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Single-Leg RDL vs Kickstand RDL


Level 5 Valued Member
A few years ago I cycled single-leg RDL's (with a kettlebell) into my program, and I perceived some benefit from it but also felt it was an awkward exercise because of the need to stand on one leg with an offset load, plus keeping the focus on maintaining level hips.

Recently I tried kickstand RDL's for a unilateral supplement to lower body exercises. Now I've always thought that the kickstand RDL was a regression of the single-leg RDL and was therefore inferior, but my experience so far with it has been that it is a superior exercise (based on the glute activation that I feel), provided I focus on keeping hips square to activate the front leg adductor, as well as focusing on the cue of "back pockets towards the wall".

Has anyone else had better results from the kickstand RDL than the standard single leg RDL?




Level 5 Valued Member
Team Leader Certified Instructor
Elite Certified Instructor
Single leg you are getting more stimulus for balance. With the kickstand you take the balance out, you can definitely focus more on posterior chain and increase weight. (Since you don't have to worry about falling over)
Use single leg for balance drills. Kickstand for power and strength..
I feel kickstand is the biggest bang for your buck.


Level 6 Valued Member
I would concur with above. Kickstands simplify the exercise and seem to make keeping hips aligned easier, whilst providing more overload opportunity.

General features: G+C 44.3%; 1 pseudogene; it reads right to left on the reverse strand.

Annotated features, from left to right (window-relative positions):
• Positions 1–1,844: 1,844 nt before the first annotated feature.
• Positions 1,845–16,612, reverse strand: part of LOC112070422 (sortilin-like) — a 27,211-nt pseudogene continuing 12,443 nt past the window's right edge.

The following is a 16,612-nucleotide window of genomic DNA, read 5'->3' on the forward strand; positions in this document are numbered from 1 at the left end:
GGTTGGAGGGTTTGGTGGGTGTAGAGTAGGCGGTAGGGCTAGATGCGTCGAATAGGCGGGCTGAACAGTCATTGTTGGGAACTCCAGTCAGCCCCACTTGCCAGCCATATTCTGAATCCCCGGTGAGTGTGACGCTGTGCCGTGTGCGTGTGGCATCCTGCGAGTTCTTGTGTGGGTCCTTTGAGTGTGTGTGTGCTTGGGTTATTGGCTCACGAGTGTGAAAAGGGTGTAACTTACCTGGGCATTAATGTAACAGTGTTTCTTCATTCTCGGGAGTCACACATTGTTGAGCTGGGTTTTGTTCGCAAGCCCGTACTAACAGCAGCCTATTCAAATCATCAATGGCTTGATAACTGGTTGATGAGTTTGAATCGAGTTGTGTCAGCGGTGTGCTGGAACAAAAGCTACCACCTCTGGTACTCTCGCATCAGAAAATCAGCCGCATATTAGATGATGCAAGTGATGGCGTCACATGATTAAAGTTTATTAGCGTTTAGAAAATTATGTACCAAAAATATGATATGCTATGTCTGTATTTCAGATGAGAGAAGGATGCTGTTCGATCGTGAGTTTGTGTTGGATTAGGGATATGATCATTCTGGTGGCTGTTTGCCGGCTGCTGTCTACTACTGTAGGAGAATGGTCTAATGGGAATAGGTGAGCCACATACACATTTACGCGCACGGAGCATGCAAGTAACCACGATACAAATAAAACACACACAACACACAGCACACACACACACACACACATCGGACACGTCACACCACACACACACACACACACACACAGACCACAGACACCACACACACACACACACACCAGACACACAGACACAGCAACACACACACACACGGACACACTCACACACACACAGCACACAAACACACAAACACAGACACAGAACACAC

Personally, I still do loaded single leg RDLs but I support myself with free hand to remove most of the stability challenge.

I also do unsupported ‘unloaded’ single leg version as warm up.

Admittedly, I try to keep my exercise pool simplistic so I can focus on effort and refining technique. This would bore many, not me.


Level 8 Valued Member
I do single leg RDLs (non kickstand) on a reverse facing squat wedge.

This makes the balancing aspect much easier and more like a kick stand or hand-supported RDL, but with a much greater calf and ankle stretch.

Dr. Matt Longfellow

Level 5 Valued Member
Certified Instructor
I'm a fan of kickstand over single-leg for most people in most situations.

More important for me as a PT (I work with a lot of people with movement/pain issues) - kickstand variations are super helpful to work on hip mobility limitations and to reinforce a good hinge pattern before we load up more advanced drills like a heavy RDL or swings.

And if you're someone who's already doing a lot of heavy RDLs, swings, snatches or other ballistics - I'm still a fan of keeping kickstand variations in rotation as they're more conducive to loading the hips through a full range of motion.

That, and there's a lot of benefits to be had that you just don't get with other hinge variations (loaded hip rotation, hip shifting, foot loading, fixing asymmetries, etc). In simpler terms, a healthy dose of kickstand deadlifts executed well can give you all the hip mobility you need without stretching for hours on end.
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